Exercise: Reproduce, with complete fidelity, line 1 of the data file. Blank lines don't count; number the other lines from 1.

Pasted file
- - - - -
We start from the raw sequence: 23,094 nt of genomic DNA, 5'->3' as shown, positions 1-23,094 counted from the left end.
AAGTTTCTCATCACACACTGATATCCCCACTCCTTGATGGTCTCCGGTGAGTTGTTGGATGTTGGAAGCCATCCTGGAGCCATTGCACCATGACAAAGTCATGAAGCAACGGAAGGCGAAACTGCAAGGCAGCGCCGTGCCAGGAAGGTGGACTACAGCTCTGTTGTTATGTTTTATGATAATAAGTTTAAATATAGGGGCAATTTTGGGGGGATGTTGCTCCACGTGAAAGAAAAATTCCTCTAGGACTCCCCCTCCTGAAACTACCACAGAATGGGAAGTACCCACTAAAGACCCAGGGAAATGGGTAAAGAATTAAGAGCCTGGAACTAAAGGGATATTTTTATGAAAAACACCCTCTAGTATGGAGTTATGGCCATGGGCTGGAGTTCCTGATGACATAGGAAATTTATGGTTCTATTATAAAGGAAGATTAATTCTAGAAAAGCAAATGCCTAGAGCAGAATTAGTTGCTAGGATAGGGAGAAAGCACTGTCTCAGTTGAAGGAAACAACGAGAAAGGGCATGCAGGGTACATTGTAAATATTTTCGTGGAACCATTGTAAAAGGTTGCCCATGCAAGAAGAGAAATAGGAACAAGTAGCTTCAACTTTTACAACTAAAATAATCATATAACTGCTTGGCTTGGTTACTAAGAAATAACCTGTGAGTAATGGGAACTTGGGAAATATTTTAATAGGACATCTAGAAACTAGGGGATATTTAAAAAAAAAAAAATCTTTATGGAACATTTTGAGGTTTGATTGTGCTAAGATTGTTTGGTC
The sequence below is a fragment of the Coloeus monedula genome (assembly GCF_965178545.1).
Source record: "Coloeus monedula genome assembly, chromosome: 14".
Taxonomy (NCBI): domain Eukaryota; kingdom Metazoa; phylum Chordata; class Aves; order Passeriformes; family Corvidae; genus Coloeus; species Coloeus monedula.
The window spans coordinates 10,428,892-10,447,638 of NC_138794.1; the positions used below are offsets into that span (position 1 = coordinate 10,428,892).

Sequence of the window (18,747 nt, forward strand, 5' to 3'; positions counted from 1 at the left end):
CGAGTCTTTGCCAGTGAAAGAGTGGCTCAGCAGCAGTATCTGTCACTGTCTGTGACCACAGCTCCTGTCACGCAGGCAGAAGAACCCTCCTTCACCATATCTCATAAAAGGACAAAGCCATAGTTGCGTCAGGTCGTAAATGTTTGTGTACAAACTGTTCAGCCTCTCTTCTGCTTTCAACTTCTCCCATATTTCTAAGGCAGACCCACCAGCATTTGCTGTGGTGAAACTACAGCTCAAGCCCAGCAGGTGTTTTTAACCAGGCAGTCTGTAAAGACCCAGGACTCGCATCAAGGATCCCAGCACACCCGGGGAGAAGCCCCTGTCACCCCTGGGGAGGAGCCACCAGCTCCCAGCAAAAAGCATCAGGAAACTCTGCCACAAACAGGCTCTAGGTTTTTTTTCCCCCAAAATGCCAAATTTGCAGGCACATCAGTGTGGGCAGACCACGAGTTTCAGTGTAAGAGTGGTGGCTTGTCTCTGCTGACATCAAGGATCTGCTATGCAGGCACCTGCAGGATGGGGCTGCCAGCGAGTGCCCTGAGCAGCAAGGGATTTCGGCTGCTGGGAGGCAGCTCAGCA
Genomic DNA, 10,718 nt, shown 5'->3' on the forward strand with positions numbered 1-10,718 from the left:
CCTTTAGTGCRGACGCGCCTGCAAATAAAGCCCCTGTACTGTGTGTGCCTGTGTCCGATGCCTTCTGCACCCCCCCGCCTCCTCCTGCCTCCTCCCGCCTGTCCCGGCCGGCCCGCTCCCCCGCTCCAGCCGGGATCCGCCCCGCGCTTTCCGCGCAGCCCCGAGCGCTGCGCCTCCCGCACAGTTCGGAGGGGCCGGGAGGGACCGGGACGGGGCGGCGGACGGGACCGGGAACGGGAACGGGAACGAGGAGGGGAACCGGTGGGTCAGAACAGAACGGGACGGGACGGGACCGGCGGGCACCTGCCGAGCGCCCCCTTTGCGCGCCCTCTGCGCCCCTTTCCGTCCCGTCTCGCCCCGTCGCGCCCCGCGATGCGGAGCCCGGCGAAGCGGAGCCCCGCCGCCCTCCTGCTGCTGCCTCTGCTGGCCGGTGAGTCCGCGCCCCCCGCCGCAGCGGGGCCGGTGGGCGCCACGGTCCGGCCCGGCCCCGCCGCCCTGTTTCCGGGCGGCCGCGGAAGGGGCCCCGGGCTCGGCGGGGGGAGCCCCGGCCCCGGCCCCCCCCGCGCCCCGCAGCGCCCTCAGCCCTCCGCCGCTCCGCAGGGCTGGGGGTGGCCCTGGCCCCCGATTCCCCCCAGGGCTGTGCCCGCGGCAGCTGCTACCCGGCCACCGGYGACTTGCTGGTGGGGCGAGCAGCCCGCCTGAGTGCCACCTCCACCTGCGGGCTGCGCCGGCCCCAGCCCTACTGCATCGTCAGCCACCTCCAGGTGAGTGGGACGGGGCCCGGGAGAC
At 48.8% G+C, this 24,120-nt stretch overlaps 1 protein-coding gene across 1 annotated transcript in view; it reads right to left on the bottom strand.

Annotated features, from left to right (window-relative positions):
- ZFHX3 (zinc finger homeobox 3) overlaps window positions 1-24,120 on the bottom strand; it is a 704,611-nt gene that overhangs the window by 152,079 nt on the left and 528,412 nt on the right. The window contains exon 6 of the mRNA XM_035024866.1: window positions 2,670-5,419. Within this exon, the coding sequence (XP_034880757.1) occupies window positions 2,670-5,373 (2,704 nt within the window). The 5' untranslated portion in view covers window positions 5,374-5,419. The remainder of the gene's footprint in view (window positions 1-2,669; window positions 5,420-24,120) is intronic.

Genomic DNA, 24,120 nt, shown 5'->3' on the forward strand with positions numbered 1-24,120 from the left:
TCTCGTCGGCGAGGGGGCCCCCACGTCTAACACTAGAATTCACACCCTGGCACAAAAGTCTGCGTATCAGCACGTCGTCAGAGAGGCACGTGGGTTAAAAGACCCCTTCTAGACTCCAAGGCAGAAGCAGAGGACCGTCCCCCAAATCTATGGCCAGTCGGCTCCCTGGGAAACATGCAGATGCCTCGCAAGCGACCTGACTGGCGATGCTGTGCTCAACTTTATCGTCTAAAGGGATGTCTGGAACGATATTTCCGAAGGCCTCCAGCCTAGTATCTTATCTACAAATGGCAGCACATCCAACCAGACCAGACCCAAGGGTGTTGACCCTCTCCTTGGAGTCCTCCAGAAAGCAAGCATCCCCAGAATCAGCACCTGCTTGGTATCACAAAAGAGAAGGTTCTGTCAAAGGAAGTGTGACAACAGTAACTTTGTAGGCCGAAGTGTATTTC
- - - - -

We start from the raw sequence: 23,094 nt of genomic DNA, 5'->3' as shown, positions 1-23,094 counted from the left end.